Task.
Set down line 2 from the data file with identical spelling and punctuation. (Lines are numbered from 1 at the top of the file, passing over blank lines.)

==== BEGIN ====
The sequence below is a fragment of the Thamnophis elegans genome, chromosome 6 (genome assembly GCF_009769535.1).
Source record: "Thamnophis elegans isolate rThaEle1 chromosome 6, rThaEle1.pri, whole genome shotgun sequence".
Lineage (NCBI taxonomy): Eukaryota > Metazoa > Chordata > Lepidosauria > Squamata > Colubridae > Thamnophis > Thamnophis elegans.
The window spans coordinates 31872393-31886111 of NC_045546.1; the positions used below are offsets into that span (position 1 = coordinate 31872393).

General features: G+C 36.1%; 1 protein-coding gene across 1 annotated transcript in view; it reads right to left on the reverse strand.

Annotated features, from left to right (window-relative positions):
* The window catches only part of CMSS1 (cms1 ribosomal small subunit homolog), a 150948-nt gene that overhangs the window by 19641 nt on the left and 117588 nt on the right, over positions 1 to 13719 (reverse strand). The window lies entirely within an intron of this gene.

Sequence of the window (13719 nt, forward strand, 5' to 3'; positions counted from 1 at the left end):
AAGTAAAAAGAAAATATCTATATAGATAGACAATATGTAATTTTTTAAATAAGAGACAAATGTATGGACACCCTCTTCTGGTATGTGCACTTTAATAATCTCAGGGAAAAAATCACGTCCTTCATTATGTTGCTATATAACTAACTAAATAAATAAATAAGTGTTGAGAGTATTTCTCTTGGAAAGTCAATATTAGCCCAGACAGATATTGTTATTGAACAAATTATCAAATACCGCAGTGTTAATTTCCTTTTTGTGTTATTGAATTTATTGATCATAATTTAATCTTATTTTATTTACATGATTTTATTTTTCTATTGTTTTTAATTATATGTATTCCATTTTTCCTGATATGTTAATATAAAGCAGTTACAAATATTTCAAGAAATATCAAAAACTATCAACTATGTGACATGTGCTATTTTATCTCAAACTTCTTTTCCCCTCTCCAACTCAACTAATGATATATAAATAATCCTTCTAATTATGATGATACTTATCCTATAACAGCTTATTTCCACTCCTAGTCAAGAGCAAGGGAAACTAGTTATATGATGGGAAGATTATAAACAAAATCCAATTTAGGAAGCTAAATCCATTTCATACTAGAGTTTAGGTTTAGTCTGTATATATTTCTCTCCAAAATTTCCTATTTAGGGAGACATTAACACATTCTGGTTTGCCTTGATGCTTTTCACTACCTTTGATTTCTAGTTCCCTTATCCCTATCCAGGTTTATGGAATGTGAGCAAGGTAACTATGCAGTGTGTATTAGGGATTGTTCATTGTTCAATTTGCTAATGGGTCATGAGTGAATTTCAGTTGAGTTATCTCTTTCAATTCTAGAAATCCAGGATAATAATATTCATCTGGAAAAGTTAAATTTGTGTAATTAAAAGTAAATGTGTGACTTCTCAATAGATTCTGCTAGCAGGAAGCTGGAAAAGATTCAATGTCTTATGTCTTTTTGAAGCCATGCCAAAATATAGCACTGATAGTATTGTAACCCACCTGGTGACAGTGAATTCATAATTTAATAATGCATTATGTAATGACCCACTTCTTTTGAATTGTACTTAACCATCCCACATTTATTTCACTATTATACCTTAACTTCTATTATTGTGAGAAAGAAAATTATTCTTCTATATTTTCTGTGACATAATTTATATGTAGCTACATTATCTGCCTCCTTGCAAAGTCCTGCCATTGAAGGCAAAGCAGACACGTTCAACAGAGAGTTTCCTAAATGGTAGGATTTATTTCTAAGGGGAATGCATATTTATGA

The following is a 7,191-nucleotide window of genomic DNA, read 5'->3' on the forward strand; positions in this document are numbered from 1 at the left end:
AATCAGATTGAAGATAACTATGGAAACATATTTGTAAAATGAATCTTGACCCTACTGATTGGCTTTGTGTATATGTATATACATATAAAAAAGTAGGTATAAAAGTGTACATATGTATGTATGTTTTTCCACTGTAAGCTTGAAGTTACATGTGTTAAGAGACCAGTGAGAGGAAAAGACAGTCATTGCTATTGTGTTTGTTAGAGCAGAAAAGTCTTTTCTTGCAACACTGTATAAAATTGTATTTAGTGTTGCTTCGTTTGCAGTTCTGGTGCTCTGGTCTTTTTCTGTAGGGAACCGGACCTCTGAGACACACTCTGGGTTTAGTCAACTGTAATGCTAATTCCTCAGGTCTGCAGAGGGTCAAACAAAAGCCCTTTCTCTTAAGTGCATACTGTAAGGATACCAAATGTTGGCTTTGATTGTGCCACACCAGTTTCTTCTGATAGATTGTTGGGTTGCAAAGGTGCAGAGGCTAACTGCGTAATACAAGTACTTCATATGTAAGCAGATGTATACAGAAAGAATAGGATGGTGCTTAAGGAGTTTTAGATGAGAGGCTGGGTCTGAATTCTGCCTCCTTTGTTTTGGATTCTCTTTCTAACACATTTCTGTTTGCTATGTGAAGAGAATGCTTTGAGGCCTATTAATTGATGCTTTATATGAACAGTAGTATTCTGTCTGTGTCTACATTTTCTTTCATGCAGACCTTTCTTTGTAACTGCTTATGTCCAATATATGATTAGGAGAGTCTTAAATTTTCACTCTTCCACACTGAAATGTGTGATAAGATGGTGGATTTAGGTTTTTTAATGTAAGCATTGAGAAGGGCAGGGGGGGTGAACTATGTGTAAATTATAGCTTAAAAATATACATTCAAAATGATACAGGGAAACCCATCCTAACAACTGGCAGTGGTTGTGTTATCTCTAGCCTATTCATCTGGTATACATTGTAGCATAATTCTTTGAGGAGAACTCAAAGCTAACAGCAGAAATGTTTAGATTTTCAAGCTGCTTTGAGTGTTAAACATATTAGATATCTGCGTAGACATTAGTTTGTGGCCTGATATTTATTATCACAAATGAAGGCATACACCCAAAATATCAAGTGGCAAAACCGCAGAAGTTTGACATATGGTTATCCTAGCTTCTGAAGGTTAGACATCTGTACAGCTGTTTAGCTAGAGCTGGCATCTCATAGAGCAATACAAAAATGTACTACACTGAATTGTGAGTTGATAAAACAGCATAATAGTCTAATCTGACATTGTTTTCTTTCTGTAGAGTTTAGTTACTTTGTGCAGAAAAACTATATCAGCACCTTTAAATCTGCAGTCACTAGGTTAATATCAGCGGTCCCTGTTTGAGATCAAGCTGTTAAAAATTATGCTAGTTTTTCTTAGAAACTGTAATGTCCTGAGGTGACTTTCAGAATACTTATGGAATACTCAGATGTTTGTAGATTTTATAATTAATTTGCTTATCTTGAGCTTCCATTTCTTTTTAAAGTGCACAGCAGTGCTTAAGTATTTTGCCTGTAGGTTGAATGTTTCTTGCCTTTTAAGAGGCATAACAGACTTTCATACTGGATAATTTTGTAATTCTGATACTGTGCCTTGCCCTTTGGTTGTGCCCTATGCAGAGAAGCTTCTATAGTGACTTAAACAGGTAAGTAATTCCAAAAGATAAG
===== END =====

Source record: "Thamnophis elegans isolate rThaEle1 chromosome 6, rThaEle1.pri, whole genome shotgun sequence".